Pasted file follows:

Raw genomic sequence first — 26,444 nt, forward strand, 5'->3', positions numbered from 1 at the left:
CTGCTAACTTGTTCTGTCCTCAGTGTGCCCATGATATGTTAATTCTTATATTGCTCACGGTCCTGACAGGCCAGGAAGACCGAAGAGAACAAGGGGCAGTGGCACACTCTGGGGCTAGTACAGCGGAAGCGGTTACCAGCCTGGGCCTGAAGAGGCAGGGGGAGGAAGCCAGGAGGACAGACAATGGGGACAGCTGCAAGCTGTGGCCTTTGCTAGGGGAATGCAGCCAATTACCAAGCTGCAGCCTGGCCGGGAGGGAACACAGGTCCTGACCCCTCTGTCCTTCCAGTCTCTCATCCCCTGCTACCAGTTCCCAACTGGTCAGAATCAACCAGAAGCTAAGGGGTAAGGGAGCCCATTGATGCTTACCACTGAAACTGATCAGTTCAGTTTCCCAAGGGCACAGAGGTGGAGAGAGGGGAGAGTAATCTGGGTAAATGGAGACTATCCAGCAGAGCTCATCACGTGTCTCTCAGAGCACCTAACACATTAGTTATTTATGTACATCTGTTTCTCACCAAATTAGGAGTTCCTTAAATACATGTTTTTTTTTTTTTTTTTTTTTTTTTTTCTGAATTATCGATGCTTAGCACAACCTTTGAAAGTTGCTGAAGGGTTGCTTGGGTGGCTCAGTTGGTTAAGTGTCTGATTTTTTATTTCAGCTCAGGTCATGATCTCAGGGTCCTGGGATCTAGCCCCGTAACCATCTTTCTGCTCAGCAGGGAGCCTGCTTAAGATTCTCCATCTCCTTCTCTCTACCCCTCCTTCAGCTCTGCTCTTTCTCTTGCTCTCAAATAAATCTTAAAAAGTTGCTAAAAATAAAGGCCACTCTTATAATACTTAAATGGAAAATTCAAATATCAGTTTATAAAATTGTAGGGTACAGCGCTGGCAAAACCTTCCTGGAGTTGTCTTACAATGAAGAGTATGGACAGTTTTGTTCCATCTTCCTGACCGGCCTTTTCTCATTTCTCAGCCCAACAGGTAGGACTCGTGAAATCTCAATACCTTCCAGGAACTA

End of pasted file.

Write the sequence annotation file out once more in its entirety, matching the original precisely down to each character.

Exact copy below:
Raw genomic sequence first — 26,444 nt, forward strand, 5'->3', positions numbered from 1 at the left:
CTGCTAACTTGTTCTGTCCTCAGTGTGCCCATGATATGTTAATTCTTATATTGCTCACGGTCCTGACAGGCCAGGAAGACCGAAGAGAACAAGGGGCAGTGGCACACTCTGGGGCTAGTACAGCGGAAGCGGTTACCAGCCTGGGCCTGAAGAGGCAGGGGGAGGAAGCCAGGAGGACAGACAATGGGGACAGCTGCAAGCTGTGGCCTTTGCTAGGGGAATGCAGCCAATTACCAAGCTGCAGCCTGGCCGGGAGGGAACACAGGTCCTGACCCCTCTGTCCTTCCAGTCTCTCATCCCCTGCTACCAGTTCCCAACTGGTCAGAATCAACCAGAAGCTAAGGGGTAAGGGAGCCCATTGATGCTTACCACTGAAACTGATCAGTTCAGTTTCCCAAGGGCACAGAGGTGGAGAGAGGGGAGAGTAATCTGGGTAAATGGAGACTATCCAGCAGAGCTCATCACGTGTCTCTCAGAGCACCTAACACATTAGTTATTTATGTACATCTGTTTCTCACCAAATTAGGAGTTCCTTAAATACATGTTTTTTTTTTTTTTTTTTTTTTTTTTTCTGAATTATCGATGCTTAGCACAACCTTTGAAAGTTGCTGAAGGGTTGCTTGGGTGGCTCAGTTGGTTAAGTGTCTGATTTTTTATTTCAGCTCAGGTCATGATCTCAGGGTCCTGGGATCTAGCCCCGTAACCATCTTTCTGCTCAGCAGGGAGCCTGCTTAAGATTCTCCATCTCCTTCTCTCTACCCCTCCTTCAGCTCTGCTCTTTCTCTTGCTCTCAAATAAATCTTAAAAAGTTGCTAAAAATAAAGGCCACTCTTATAATACTTAAATGGAAAATTCAAATATCAGTTTATAAAATTGTAGGGTACAGCGCTGGCAAAACCTTCCTGGAGTTGTCTTACAATGAAGAGTATGGACAGTTTTGTTCCATCTTCCTGACCGGCCTTTTCTCATTTCTCAGCCCAACAGGTAGGACTCGTGAAATCTCAATACCTTCCAGGAACTA